“To every individual on the spectrum who believes in finding a sense of
fulfillment and success in life, sometimes against all odds—
May you find valuable information, inspiration, and hope in the pages
of this book.”
These are the heartfelt wishes of Temple Grandin in the dedication of her new and inspiring book, Different…Not Less, which is due to be released soon (and which you can get at the discounted price of $16.96 instead of the $19.95 by using the code HAPPY at check out at Future Horizons.)
Over the past week, whenever I have had a spare moment to read, I have had the privilege of feasting on a pre-release copy of Different…Not Less and, although I am have not read every chapter in the book yet, I have to say that it has been delightful to bite into the many that I have.
In the Publisher’s Note at the beginning of Different…Not Less, Temple Grandin is quoted as saying, “Being on Social Security is NOT a job choice.” I love this statement because I am a big believer that being neurologically different does not mean being unable to embrace individual gifts and to share them with society in a way that can help one make a living.
What I appreciate even more is that in Different…Not Less Temple Grandin hand-selected a cross-section of 14 men and women on the spectrum from different fields (i.e. medical, retail, art, technology, business, etc.), various life situations (i.e married/single/divorced, rural/urban, religious/non-religious upbringings, etc.) and several countries(i.e. the United States, Australia, Scotland and Canada) to evidence that regardless of differing backgrounds, folks with autism can meet similar successes!
Every testimony in Different…Not Less speaks of unique, personal, and sometimes as heartbreaking as they are inspiringm histories of their author’s early years, school years, employment, relationships and more. Yet, they all share a common thread – they chronicle individuals who have used their personal talents and coping strategies not only to deal with social, communication and sensory challenges, but also to find personal satisfaction and success in their lives. This success is not always measured in common terms of wealth, popularity or fame, but seems to be assessed in more significant terms: recognizing self-worth, pursuing individual interests and finding work that “fits”.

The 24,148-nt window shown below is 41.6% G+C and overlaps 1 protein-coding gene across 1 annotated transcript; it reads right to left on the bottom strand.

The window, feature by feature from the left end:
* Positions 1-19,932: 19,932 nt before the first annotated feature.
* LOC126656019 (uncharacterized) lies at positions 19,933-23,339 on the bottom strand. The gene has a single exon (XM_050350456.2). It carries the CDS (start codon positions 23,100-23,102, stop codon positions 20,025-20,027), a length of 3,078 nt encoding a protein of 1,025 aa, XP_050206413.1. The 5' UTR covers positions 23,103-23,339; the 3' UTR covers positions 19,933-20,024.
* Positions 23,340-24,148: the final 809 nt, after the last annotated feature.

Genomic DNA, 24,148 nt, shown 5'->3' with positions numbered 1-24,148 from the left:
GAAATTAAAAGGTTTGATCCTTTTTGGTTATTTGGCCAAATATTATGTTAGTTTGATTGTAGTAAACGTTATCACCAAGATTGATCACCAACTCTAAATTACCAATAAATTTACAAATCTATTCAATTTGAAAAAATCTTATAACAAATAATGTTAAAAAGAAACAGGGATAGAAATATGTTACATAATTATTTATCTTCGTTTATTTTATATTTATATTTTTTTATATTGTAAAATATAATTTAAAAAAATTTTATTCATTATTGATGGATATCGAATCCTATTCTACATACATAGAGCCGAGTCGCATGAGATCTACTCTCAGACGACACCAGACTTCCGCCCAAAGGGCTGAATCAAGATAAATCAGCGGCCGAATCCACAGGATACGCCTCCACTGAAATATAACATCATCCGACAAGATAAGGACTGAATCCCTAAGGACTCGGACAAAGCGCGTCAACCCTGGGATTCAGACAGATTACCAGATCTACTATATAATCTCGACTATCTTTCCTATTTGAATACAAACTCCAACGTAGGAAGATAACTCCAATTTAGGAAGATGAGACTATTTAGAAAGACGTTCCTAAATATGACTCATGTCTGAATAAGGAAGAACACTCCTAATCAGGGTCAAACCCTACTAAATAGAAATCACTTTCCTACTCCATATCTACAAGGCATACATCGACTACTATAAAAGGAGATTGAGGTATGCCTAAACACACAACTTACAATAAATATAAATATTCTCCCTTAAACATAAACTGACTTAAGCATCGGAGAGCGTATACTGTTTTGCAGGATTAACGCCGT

After reading many of the stories in Different…Not Less, as well as Temple’s epilogue on how people on the spectrum can succeed with employment, I was struck by how effectively the book works to further Temple’s mission to show those on the spectrum – and those who know and love them – that it is possible to find fulfillment in life. Yes, there are hard times and there will inevitably always continue to be challenges. And, yes, people with autism are “different”, but their sense of personal and life success need not be any “less” than that of other people’s.
As Temple says in her introduction of Different… Not Less, “People on the autism spectrum always keep learning. It is never too late to learn new skills, improve relationships, or learn better work skills.” Through the 14 stories shared in the book, whether you are an adult on the spectrum, or a parent, educator, therapist or employer of a person, young or old, on the spectrum, some of that learning can be had. There are few other resources (if any!) that allow readers to glean insight from a wide array of individuals who have faced the common childhood challenges of autism – diagnosed or undiagnosed – and who now embrace success as adults. In Different…Not Less, you will find no shortage of recognition, inspiration, insights and practical tips from those that have.
Want the book soon?
If you’re interested in being inspired by Different...Not Less by Temple Grandin, pre-order now at the Future Horizons website and don’t forget to input discount code HAPPY to get your copy for $16.96 (instead of the $19.95 retail price) upon checkout, plus 15% off other items you may wish to purchase, including conferences, such as Temple’s one that is coming to the Boston, which I am excited that I might be able to attend.
One Note of Caution to Conservative Readers
The stories in the book are told by a diverse group of folks, thus, adults, I would definitely read through this book yourself before sharing it with teenagers or other impressionable readers. For while all topics in the book are treated with honesty and taste, some might be considered sensitive to certain audiences.